Governor McMaster ordered the closure of all non-essential businesses in SC through 4/30. Receive COVID-19 and Beaufort area updates here. WE LOOK FORWARD TO WELCOMING YOU BACK TO BEAUFORT, PORT ROYAL AND THE SEA ISLANDS SOON!


October 15, 2012, Beaufort, S.C. – The Penn Center Heritage Days Celebration, an annual festival that recognizes the Gullah heritage and its ties to West and Central Africa, as well as the Lowcountry, occurs this year from November 8 to November 10 in Beaufort, S.C. The three-day event is hosted by Penn Center, a museum and cultural center situated on the site of the first school for freed slaves established during the Civil War.

Heritage Days Celebration events will include an ‘Artist of the Year’ art exhibition, flags of the Gullah people, a fish fry and blues night, an old-fashioned prayer service, a Heritage Days symposium, a Saturday parade; an old-fashioned craft fair and center-stage entertainment.

In addition to the annual Heritage Days celebration, Penn Center also hosts the Community Sing, held every third Sunday from September to May to highlight African-American tradition through song, and its Labor Day Celebration on the “Green” at Martin Luther King, Jr. Memorial Park.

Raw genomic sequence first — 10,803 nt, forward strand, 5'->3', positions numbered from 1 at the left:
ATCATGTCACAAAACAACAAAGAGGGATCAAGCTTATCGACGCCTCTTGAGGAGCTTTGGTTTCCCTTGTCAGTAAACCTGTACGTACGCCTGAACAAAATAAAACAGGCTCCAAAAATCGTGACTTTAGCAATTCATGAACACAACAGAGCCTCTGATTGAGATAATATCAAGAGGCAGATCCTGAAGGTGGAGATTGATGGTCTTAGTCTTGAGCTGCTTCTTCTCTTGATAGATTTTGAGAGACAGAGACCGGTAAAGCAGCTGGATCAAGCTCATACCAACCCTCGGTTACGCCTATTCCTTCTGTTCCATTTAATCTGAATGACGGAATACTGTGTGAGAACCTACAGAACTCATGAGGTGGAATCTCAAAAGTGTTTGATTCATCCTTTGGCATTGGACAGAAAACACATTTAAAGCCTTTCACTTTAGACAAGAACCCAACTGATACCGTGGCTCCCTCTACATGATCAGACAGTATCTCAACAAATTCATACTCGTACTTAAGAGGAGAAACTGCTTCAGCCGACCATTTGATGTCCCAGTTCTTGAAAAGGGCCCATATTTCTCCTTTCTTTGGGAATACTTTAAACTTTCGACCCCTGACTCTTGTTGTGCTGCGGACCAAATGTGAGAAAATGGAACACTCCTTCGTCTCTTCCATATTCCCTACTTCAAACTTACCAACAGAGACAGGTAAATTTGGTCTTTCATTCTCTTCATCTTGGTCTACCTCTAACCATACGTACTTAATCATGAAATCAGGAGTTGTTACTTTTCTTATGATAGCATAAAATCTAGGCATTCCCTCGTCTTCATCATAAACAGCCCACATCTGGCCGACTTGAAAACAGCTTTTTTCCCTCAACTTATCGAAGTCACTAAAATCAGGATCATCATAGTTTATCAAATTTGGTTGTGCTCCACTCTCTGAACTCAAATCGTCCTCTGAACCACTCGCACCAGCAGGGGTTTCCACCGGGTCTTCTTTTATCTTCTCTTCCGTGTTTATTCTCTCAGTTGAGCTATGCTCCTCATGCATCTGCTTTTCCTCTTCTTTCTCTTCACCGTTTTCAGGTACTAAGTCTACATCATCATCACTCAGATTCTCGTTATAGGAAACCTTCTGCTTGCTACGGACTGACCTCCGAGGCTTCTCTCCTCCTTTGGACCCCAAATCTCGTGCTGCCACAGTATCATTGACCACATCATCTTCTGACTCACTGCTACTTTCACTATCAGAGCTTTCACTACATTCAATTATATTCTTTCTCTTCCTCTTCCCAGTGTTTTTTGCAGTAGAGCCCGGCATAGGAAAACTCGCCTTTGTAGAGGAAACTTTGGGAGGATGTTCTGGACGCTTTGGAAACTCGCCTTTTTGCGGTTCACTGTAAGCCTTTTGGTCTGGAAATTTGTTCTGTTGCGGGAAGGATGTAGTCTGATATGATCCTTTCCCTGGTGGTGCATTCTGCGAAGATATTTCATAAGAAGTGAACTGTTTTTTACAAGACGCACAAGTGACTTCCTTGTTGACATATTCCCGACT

Currently, the Gullah people live in the Lowcountry region of South Carolina and Georgia. They represent the descendents of West and Central Africans brought to the region during the slave trade and are credited with preserving more African linguistic and cultural heritage than any other African-American community within the United States.

The Gullah people speak an English-based Creole language that contains many African words and significant influences from African languages in grammar and sentence structure. Gullah storytelling, cuisine, music, folk stories, crafts, farming and fishing traditions all can be traced back to strong influences from West and Central African cultures.

In 1861, Union troops freed the 1,000 slaves on Sea Islands, the first to be freed during the Civil War. Many of these freed slaves went on to serve in the Union Army’s First South Carolina Volunteers. Before the war ended, Pennsylvania Quaker missionaries traveled to the Sea Islands to create schools for newly freed slaves. Penn Center was the first school established and is located on St. Helena Island.

For more information,  visit or call (843) 838-2432.

Other Articles You Might Enjoy

Easy Like the Waterways – Your Bewitching Road Trip to Beaufort, SC
Party of Two: Your Guide to a Romantic Getaway in Beaufort, SC
Take a Break in Beaufort This Spring
Happy Holidays from Beaufort, Port Royal & the Sea Islands